Wednesday, February 20, 2013

Tomahawk - Oddfellows

Ipecac Recordings

When Tomahawk first announced their formation way back in 2000, there’s was a huge amount of excitement surrounding the band. And rightfully so too, as the group’s line-up comprised of ex-Faith No More/Mr. Bungle/Fantômas vocalist/keyboardist/sampler Mike Patton, ex-The Jesus Lizard guitarist Duane Denison, Melvins/Cows bassist Kevin Rutmanis and ex-Helmet/The Mark Of Cain/Battles drummer John Stainer. To put it in simpler terms, Tomahawk was virtually a supergroup.
When the band released their self-titled debut in 2001, it was unanimously hailed as everything everyone expected of the group, and then some. The band’s follow-up release ‘Mit Gas’ from 2003 was every bit as critically acclaimed as their debut, and proved that the band weren’t afraid to push their sound and experiment beyond their comfort zone.
But by 2007, things had changed within Tomahawk. Rutmanis parted ways with the group prior to recording sessions for their third album ‘Anonymous’, and coupled with the Native American direction of the material (Which was primarily devised by Denison), the album was met with mixed reactions, with some claiming the album was far too removed from that heard on their first two releases.
Given the various members’ busy schedules, and the vacated bassist role within their line-up, there was always going to be a long wait for a new Tomahawk album. But in early 2012, the band announced that Trevor Dunn (Mr. Bungle/Fantômas/John Zorn/Secret Chiefs 3) has been recruited into the fold, and that an album was in the works. It wasn’t long before anticipation was once again building for a new Tomahawk album.
This leads us to the present, and the release of ‘Oddfellows’ - the fourth full-length album from Tomahawk, and the first new music to emerge from the band after a lengthy six years away.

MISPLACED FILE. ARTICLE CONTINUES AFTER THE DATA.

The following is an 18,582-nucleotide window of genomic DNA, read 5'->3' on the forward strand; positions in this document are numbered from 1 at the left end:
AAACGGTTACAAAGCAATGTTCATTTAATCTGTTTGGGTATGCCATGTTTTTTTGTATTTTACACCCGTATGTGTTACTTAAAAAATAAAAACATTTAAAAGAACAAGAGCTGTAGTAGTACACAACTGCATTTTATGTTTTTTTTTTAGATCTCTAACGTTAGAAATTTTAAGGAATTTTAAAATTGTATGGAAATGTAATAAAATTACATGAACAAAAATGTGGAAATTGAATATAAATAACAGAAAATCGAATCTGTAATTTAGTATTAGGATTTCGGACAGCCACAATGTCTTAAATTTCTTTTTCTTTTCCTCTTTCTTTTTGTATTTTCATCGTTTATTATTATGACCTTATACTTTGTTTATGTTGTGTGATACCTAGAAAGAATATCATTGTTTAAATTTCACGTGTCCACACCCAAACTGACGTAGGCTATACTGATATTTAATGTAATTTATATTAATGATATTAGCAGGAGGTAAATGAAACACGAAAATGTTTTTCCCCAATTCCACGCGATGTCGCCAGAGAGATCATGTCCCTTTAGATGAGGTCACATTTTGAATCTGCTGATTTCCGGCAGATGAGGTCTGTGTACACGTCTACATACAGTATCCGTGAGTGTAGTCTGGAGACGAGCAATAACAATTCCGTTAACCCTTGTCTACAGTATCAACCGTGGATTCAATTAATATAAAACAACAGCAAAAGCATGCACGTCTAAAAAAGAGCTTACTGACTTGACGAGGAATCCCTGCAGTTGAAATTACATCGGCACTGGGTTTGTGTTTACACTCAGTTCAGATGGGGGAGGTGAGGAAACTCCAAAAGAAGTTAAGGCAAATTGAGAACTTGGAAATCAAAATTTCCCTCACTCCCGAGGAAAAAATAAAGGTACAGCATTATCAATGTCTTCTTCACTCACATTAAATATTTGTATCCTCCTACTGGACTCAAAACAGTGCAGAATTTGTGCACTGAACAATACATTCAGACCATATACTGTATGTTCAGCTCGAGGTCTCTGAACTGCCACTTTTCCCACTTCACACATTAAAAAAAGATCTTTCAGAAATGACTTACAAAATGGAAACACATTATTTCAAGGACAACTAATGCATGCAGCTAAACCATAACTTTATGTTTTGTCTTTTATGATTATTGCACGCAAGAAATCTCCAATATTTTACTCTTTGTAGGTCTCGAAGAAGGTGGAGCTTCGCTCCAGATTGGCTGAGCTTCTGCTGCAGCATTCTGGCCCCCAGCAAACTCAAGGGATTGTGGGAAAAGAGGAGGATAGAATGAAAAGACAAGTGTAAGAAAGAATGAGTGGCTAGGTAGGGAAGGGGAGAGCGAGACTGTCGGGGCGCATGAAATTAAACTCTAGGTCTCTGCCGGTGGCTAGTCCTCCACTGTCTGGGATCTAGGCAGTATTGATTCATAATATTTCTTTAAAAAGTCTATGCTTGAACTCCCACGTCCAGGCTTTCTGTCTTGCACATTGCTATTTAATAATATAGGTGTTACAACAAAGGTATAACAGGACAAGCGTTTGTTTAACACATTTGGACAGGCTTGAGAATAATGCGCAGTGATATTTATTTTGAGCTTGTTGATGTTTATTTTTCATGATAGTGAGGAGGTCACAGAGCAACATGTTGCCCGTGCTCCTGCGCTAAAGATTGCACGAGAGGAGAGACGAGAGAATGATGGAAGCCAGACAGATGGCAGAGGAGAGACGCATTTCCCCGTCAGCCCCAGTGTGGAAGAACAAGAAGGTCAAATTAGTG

And what a return it is!
It becomes immediately clear from the moment the band get things underway with the title track ‘Oddfellows’ that the avant-garde experimentation of ‘Anonymous’ has been cast aside, and a return to the experimental/alternative rock sound found on their first couple of releases is their guiding song writing template. ‘Oddfellows’ boasts a slow paced riff from Denison, which is a perfect foil for Patton’s haunting vocals. When Denison’s riffing does uncoil, the rhythm section keeps everything tight and tense, which exudes a sinister atmosphere within the song that easily rivals some of the band’s best work from ‘Mit Gas’.
The follow-up track ‘Stone Letter’ (Which is the first single lifted from the album) is a surprisingly catchy hard rock song that reminds me of Faith No More, albeit played in Tomahawk’s quirky and offbeat manner, while on ‘I.O.U.’, the band adopt a minimalistic and eerie soundscape that is as haunting as it is epic and melodic.
From here, the diversity of sounds and direction continues on throughout the course of the album, with ‘White Hats/Black Hats’, the relentless hammer/aggressive ‘The Quiet Few’, ‘South Paw’ and the percussive driven ‘Waratorium’ the obvious stand outs with their straight forward hard rock/metal sound, while tracks such as ‘A Thousand Eyes’, ‘"I Can Almost See Them"’, the electrified southern blues swagger of ‘Choke Neck’ and the creepy ‘Baby Let’s Play ____’ flirt around with the kind of sounds that rely heavily on Patton’s half spoken/heavily breathed vocals and instrumentation that closely resembles the sinister/creepy toned soundtrack themes Fantômas have well and truly mastered in the past.
But not unlike Tomahawk releases of days gone by, ‘Oddfellows’ does have a couple of songs that fall short of the mark. Despite some cool jazz influences, ‘Rise Up Dirty Waters’ sounds like an unfinished piece of work (So much so that the song sounds one long extended interlude with vocals), while the psychobilly tinged closer ‘Typhoon’ has a fairly unremarkable chorus, which inevitably lets the whole song down.
Despite a couple of unremarkable numbers, ‘Oddfellows’ is odd, experimental, catchy, seductive, alienating and rocking. Essentially it’s everything you expect from a band like Tomahawk, who not only survived a critical member reshuffle, but returned with a new album that clearly showcases a return to form.

For more information on Tomahawk, check out -

© Justin Donnelly

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